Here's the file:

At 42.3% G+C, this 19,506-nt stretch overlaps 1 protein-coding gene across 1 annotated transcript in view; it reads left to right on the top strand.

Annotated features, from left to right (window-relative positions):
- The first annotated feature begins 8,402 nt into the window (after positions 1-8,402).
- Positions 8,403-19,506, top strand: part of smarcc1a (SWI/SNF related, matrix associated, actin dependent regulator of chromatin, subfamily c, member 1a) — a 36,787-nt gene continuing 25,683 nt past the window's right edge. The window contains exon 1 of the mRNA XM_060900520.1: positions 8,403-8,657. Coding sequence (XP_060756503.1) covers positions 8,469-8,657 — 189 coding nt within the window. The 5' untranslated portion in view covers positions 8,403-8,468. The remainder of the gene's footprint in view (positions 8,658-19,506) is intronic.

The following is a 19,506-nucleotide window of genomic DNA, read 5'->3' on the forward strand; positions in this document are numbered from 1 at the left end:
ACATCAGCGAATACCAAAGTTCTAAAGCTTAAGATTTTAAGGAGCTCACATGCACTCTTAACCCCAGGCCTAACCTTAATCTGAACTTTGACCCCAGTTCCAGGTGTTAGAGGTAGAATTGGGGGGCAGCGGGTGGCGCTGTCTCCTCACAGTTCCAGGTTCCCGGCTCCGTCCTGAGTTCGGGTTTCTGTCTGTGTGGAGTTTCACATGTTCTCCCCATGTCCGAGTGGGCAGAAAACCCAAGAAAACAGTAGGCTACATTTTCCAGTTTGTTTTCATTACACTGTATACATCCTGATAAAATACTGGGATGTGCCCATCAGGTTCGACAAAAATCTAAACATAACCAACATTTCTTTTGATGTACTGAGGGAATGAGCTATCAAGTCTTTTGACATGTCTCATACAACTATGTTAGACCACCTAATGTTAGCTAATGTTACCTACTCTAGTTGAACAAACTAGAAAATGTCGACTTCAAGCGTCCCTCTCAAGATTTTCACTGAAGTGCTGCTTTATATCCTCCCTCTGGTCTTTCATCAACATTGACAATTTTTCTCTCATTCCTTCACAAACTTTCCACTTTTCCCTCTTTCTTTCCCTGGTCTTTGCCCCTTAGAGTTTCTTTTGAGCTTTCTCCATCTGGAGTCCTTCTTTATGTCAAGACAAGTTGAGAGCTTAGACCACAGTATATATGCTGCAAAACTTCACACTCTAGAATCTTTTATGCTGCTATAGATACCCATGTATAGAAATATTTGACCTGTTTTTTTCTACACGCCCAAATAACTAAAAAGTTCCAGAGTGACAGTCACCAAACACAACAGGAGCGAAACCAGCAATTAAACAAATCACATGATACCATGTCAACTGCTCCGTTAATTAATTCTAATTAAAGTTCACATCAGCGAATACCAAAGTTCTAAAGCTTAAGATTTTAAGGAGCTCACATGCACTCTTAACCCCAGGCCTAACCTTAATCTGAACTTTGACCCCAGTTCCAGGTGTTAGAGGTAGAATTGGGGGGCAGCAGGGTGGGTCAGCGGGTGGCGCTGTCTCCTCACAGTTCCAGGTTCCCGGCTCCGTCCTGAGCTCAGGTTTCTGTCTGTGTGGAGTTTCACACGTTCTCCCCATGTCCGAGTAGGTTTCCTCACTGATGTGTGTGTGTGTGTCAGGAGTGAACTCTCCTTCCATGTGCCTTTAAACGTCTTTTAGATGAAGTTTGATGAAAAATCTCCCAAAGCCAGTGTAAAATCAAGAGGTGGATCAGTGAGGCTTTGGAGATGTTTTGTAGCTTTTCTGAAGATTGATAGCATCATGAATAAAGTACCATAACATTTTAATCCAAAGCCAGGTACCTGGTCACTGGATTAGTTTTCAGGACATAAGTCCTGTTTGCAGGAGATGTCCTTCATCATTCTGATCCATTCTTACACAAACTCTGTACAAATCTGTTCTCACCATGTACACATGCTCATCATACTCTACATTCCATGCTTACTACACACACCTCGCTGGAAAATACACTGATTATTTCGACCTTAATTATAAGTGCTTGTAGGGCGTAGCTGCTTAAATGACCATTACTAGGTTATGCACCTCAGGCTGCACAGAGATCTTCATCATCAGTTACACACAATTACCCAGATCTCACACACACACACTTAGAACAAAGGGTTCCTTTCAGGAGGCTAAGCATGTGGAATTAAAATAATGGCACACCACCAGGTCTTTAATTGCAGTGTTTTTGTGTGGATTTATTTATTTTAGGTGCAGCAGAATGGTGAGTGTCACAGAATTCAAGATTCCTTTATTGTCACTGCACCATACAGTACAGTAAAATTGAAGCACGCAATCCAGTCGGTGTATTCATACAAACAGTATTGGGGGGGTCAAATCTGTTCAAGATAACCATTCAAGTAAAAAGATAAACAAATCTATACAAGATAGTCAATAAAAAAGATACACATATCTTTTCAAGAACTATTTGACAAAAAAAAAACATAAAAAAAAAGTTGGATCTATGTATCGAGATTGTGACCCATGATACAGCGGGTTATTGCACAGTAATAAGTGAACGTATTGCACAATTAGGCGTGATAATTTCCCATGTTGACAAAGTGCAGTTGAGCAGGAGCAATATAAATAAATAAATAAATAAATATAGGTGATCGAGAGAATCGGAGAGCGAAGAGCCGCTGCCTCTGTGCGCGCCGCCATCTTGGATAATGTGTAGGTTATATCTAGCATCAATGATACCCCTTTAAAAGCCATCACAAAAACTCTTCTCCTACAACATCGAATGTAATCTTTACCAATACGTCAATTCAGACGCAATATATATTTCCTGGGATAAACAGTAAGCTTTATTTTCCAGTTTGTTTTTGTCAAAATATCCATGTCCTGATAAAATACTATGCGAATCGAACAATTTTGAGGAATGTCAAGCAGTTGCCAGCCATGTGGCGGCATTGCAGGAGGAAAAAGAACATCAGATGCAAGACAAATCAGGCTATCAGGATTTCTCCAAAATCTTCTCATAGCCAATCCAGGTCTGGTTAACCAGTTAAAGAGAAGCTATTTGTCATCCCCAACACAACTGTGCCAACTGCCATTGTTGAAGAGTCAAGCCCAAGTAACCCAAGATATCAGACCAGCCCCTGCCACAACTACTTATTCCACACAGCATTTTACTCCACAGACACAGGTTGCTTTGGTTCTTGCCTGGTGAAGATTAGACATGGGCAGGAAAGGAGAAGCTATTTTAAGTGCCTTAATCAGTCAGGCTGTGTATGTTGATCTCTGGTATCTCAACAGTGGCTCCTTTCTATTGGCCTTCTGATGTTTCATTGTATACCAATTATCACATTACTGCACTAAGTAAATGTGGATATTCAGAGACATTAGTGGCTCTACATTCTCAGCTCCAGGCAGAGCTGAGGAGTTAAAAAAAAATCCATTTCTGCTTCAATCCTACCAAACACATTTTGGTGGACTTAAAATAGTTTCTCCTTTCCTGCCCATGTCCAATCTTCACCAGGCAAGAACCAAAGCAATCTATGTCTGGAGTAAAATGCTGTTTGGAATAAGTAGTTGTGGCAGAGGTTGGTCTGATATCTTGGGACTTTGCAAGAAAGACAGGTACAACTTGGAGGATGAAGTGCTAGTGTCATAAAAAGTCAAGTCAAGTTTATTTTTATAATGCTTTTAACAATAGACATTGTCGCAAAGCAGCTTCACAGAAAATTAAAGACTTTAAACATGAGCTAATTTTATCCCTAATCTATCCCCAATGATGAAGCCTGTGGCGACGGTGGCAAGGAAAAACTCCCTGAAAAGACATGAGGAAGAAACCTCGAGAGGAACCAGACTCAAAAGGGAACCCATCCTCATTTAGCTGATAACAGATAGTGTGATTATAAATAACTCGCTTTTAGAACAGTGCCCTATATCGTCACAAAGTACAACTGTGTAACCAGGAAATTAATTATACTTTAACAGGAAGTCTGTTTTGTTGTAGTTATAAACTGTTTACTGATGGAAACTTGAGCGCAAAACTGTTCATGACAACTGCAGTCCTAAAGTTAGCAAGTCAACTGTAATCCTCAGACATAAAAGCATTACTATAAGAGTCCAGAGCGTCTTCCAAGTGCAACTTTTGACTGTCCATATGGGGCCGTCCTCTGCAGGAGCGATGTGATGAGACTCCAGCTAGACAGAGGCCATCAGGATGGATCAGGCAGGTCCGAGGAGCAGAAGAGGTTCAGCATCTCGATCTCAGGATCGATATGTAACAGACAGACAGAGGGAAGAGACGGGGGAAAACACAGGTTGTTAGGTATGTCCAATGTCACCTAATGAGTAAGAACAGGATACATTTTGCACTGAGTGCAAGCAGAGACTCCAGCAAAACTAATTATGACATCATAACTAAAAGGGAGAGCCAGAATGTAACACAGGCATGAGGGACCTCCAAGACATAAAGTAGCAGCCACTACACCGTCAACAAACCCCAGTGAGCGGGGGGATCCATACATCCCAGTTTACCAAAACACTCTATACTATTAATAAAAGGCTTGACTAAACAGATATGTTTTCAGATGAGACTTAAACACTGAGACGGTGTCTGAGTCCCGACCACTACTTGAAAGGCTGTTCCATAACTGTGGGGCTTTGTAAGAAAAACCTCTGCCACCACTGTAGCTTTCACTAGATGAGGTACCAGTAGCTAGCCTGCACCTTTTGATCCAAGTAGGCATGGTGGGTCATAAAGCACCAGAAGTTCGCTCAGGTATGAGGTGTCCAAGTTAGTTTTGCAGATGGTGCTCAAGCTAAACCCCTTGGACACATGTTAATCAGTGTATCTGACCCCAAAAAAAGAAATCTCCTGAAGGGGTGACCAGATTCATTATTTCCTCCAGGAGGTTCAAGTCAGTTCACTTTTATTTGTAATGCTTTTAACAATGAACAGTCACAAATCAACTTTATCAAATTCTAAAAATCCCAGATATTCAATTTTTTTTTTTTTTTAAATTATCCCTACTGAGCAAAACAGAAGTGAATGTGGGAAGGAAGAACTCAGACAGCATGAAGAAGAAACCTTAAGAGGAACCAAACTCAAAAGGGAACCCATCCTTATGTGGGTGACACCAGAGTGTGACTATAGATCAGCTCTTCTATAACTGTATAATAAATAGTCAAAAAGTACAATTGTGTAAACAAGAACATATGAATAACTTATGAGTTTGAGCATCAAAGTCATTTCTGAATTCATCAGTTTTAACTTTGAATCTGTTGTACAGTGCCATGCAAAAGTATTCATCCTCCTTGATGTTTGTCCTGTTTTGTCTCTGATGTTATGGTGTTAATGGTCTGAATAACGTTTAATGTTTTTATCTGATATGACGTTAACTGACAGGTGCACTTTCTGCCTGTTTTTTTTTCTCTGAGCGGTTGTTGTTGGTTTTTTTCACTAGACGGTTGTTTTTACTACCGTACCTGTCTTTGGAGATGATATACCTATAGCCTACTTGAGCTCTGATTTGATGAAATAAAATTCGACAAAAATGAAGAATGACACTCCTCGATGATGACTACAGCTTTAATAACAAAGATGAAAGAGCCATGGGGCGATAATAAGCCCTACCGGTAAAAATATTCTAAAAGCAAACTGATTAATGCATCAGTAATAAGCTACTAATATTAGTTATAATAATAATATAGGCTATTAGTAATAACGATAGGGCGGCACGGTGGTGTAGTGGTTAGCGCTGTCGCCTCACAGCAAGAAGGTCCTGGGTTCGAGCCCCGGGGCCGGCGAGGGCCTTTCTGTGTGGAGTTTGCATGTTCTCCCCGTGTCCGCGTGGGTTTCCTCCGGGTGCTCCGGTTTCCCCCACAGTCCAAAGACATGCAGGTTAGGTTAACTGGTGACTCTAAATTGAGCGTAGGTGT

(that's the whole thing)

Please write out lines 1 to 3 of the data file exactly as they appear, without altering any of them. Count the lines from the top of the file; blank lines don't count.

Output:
At 42.3% G+C, this 19,506-nt stretch overlaps 1 protein-coding gene across 1 annotated transcript in view; it reads left to right on the top strand.

Annotated features, from left to right (window-relative positions):
- The first annotated feature begins 8,402 nt into the window (after positions 1-8,402).